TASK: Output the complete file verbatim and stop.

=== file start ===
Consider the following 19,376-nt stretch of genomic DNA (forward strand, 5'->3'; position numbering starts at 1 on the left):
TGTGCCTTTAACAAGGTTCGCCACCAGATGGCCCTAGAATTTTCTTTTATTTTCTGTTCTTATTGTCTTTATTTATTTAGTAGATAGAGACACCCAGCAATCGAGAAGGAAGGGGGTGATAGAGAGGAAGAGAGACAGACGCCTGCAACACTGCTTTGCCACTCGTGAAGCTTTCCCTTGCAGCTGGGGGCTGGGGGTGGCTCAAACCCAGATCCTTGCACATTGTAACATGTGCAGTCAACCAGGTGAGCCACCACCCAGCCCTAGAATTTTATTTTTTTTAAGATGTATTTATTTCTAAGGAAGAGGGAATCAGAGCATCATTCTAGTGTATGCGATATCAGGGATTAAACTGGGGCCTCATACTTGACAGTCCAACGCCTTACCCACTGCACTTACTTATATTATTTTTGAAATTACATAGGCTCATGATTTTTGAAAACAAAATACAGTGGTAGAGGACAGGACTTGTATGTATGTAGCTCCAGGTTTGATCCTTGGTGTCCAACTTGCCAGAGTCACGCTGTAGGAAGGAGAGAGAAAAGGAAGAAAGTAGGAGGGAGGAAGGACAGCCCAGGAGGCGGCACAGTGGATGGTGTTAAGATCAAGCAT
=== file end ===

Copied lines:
Consider the following 19,376-nt stretch of genomic DNA (forward strand, 5'->3'; position numbering starts at 1 on the left):
TGTGCCTTTAACAAGGTTCGCCACCAGATGGCCCTAGAATTTTCTTTTATTTTCTGTTCTTATTGTCTTTATTTATTTAGTAGATAGAGACACCCAGCAATCGAGAAGGAAGGGGGTGATAGAGAGGAAGAGAGACAGACGCCTGCAACACTGCTTTGCCACTCGTGAAGCTTTCCCTTGCAGCTGGGGGCTGGGGGTGGCTCAAACCCAGATCCTTGCACATTGTAACATGTGCAGTCAACCAGGTGAGCCACCACCCAGCCCTAGAATTTTATTTTTTTTAAGATGTATTTATTTCTAAGGAAGAGGGAATCAGAGCATCATTCTAGTGTATGCGATATCAGGGATTAAACTGGGGCCTCATACTTGACAGTCCAACGCCTTACCCACTGCACTTACTTATATTATTTTTGAAATTACATAGGCTCATGATTTTTGAAAACAAAATACAGTGGTAGAGGACAGGACTTGTATGTATGTAGCTCCAGGTTTGATCCTTGGTGTCCAACTTGCCAGAGTCACGCTGTAGGAAGGAGAGAGAAAAGGAAGAAAGTAGGAGGGAGGAAGGACAGCCCAGGAGGCGGCACAGTGGATGGTGTTAAGATCAAGCAT